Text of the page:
The gut microbiome and the hygiene hypothesis of allergic disease. Impact of pets and siblings on infant gut microbiota

Azad MB, Konya T, Maughan H, Guttman DS, Sears MR, Becker AB, Scott JA, Kozyrskyj AL,

Ann Am Thorac Soc 2014 Jan;11 Suppl 1:S73

PubMed PMID: 24437416

Abstract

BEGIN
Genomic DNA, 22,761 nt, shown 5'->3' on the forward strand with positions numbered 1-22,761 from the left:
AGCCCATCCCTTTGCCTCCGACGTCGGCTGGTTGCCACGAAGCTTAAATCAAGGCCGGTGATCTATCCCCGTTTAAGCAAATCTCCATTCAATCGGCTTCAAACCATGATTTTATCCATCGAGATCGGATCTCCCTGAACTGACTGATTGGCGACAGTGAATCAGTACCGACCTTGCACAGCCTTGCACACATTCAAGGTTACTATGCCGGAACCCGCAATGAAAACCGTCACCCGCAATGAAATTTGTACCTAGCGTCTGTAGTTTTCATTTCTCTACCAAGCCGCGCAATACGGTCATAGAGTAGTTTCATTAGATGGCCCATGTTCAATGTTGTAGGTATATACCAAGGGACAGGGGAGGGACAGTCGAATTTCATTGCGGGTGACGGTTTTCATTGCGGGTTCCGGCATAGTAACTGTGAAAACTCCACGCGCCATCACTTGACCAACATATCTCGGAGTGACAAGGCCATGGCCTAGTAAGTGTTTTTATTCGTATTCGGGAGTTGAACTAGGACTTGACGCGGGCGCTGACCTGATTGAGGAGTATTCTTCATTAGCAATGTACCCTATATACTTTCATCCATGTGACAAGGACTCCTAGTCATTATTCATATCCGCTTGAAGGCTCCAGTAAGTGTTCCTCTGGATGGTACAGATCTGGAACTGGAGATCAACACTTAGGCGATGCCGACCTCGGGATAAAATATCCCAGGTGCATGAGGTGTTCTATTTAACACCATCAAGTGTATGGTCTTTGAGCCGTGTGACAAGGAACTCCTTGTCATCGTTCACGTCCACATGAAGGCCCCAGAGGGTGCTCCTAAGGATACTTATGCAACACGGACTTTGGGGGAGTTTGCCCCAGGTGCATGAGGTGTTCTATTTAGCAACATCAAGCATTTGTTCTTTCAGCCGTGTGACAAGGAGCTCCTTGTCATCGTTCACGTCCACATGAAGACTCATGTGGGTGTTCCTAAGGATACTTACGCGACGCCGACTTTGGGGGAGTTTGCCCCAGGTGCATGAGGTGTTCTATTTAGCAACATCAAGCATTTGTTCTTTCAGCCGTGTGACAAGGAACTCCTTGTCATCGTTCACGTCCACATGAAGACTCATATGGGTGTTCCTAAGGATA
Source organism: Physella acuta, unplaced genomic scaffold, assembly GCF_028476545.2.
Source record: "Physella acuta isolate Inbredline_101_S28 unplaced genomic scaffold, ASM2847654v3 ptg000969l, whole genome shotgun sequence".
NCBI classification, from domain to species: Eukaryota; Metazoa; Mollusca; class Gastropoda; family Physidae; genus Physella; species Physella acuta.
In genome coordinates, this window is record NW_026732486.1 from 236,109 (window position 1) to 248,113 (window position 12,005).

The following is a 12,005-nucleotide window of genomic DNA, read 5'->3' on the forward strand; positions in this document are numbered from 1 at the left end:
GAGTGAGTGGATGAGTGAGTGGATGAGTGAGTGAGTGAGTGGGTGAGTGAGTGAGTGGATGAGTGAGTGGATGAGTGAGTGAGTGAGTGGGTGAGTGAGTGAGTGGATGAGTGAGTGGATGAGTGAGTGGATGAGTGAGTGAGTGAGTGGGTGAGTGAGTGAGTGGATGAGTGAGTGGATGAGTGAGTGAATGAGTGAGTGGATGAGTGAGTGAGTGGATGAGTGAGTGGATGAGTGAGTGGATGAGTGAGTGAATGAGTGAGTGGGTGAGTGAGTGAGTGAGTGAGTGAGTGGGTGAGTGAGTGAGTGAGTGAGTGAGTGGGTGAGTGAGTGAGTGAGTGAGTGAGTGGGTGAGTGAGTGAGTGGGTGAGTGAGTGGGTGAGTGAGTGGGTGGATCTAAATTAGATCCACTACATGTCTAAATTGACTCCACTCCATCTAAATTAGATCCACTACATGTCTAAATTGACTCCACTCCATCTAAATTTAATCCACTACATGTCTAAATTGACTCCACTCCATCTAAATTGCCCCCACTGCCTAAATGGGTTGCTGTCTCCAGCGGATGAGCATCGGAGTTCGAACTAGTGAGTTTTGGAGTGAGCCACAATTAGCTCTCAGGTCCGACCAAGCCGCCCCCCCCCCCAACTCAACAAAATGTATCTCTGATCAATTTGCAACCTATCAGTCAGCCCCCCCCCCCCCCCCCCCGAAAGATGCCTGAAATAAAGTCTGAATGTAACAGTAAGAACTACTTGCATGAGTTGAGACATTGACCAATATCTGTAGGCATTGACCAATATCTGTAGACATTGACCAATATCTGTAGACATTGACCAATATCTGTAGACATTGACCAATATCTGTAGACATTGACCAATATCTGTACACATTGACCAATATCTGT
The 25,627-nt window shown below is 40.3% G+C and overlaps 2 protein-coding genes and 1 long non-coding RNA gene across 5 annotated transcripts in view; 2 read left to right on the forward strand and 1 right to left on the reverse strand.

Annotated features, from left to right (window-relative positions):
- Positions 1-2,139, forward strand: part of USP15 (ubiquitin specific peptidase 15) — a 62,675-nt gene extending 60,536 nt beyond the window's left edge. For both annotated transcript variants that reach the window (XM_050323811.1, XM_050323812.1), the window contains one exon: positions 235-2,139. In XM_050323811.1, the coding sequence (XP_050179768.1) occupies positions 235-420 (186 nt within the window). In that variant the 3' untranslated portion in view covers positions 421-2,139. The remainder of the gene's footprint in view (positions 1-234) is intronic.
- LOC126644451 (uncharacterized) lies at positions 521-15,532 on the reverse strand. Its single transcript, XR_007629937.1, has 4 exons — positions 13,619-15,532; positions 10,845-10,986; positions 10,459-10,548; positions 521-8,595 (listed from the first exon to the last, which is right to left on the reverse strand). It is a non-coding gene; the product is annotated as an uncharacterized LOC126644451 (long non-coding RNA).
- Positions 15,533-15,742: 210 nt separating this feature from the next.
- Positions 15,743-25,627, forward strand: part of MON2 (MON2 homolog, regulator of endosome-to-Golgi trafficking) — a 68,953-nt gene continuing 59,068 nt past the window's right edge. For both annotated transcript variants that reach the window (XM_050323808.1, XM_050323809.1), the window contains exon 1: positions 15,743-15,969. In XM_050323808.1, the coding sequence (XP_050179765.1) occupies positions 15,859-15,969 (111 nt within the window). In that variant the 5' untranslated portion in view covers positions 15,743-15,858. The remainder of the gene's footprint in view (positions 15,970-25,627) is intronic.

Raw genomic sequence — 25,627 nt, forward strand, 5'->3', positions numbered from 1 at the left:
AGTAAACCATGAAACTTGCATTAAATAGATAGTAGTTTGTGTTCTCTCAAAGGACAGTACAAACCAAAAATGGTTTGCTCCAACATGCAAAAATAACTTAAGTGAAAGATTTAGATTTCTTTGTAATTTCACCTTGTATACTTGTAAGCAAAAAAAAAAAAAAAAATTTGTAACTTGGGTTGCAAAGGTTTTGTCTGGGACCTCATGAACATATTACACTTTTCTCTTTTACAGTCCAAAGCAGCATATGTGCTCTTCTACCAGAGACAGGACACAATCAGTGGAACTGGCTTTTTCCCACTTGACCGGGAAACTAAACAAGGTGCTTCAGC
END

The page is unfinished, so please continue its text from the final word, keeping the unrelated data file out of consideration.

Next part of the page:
Rationale: Early-life exposure to pets or siblings is protective against allergic disease, including asthma. These associations are commonly attributed to the “hygiene hypothesis”; however, few studies have empirically tested this proposed biological pathway. Objective: We investigated the impact of household pets and siblings on the developing gut microbiome. Methods: The study included a subset of 24 healthy term infants from the Canadian Healthy Infant Longitudinal Development (CHILD) birth cohort. Mothers reported on household pets and siblings. Stool samples were collected at 4 months of age, and the fecal microbiome was characterized via high-throughput 16S rRNA gene sequencing. Measurements and Main Results: Microbiome richness and diversity tended to be increased in infants living with pets, whereas these measures were decreased in infants with older siblings. Infants living with pets exhibited underrepresentation of Bifidobacteriaceae and overrepresentation of Clostridium, Coprococcus, and Peptostreptococcaceae. Infants with older siblings exhibited underrepresentation of Peptostreptococcaceae. In this cohort, high pet ownership was observed among single-child families. Conclusions: This study provides new evidence that exposure to pets or siblings may influence the early development of the gut microbiome, with potential implications for allergic disease. These two traditionally protective “hygiene hypothesis” factors appear to differentially affect microbiome composition and diversity, calling into question the clinical significance of these measures. Ongoing studies in the larger CHILD cohort will investigate the independent role of these and other exposures and will address long-term respiratory health outcomes.